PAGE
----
In simpler terms, if a person willingly and knowingly exposes themselves to a certain risk or danger, and they are subsequently injured or harmed as a result of that risk, they may not be able to claim damages or hold another party responsible for the injuries sustained. This defence is based on the idea that if someone voluntarily accepts the potential harm or danger associated with a particular activity or situation, they should not be allowed to seek compensation for any resulting harm.

The volenti non fit injuria defence is commonly associated with cases involving hazardous sports and recreational activities, such as skydiving, bungee jumping, or motor racing. If participants in these activities are injured despite being fully aware of the risks and voluntarily participating, they may not be able to recover damages from other participants or organizers.

Case Laws

In Hall v. Brooklands Auto Racing Club, the plaintiff was a spectator at a motor car race being held at Brooklands on a track owned by the defendant company. During the race, there was a collision between two cars, one of which was thrown among the spectators, thereby injuring the plaintiff. It was held that the plaintiff impliedly took the risk of such injury, the danger being inherent in the sport which any spectator could foresee, the defendant was not liable.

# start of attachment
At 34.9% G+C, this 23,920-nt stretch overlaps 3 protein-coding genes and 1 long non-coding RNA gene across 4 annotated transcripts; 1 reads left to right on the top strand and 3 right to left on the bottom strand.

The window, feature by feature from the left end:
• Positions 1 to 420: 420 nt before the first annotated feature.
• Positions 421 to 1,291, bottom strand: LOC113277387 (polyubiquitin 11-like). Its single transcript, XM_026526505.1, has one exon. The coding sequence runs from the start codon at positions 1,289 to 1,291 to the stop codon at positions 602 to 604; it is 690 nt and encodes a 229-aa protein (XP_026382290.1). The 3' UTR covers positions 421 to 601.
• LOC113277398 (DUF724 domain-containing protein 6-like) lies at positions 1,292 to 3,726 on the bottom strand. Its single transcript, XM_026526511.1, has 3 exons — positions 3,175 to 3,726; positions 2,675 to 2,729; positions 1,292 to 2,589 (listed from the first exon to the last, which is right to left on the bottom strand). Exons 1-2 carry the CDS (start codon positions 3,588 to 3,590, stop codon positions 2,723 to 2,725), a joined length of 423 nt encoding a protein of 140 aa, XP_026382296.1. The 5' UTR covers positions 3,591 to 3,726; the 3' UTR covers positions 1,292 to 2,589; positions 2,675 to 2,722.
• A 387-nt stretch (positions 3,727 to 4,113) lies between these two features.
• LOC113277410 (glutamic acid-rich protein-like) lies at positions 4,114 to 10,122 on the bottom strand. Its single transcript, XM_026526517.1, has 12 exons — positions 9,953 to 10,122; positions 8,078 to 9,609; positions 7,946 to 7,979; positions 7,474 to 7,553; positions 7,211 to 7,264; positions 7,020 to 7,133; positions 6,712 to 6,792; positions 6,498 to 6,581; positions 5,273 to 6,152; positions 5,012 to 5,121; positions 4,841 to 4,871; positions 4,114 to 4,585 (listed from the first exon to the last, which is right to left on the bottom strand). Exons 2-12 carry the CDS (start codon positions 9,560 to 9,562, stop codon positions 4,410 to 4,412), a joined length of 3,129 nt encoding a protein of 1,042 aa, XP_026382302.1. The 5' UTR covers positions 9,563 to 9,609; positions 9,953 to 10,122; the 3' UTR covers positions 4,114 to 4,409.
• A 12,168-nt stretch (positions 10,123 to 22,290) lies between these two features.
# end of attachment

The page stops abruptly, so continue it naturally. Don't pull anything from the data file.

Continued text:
In Padmavati v. Dugganaika, while the driver was taking the jeep for filling petrol in the tank, two strangers took lift in the jeep. Suddenly one of the bolts fixing the right front wheel to the axle gave way toppling the jeep. The two strangers were thrown out and sustained injuries, and one of them died as a consequence of the same. It was held that neither the driver nor his master could be made liable, firstly, because it was a case of sheer accident and, secondly, the strangers had voluntarily got into the jeep and as such, the principle of volenti non fit injuria was applicable to this case.

The consent must be free

For the defence to be available. It is necessary to show that the plaintiff’s consent to the act done by the defendant was free. If the consent of the plaintiff has been obtained by fraud or under compulsion or under some mistaken impression, such consent does not serve as a good defence. Moreover, the act done by the defendant must be the same for which the consent is given.

When a person is incapable of giving his consent because of his insanity or minority, consent of such person’s parent or guardian is sufficient. Thus, a surgeon performing a surgical operation of a child with the guardian’s consent is protected even though the child protests the operation.

In Lakshmi Rajan v. Malar Hospital Ltd, the complainant, a married woman, aged 40 years, noticed development of a painful lump in her breast. The lump had no effect on her uterus, but during surgery, her uterus was removed without any justification. It was held that the opposite party, I.e., the hospital, was liable for deficiency in service. It was also held that the patient’s consent for the operation did not imply her consent to the removal of the uterus.

Consent obtained by fraud

Consent obtained by fraud is one of the general defences under the law of torts that can be used by defendants to contest liability for their actions. This defence applies when the defendant can demonstrate that the plaintiff’s consent to a particular activity or situation was obtained through deceit, misrepresentation, or fraudulent means. If the plaintiff’s consent is shown to be invalid due to fraud, it can negate the defendant’s liability for any harm or injury caused.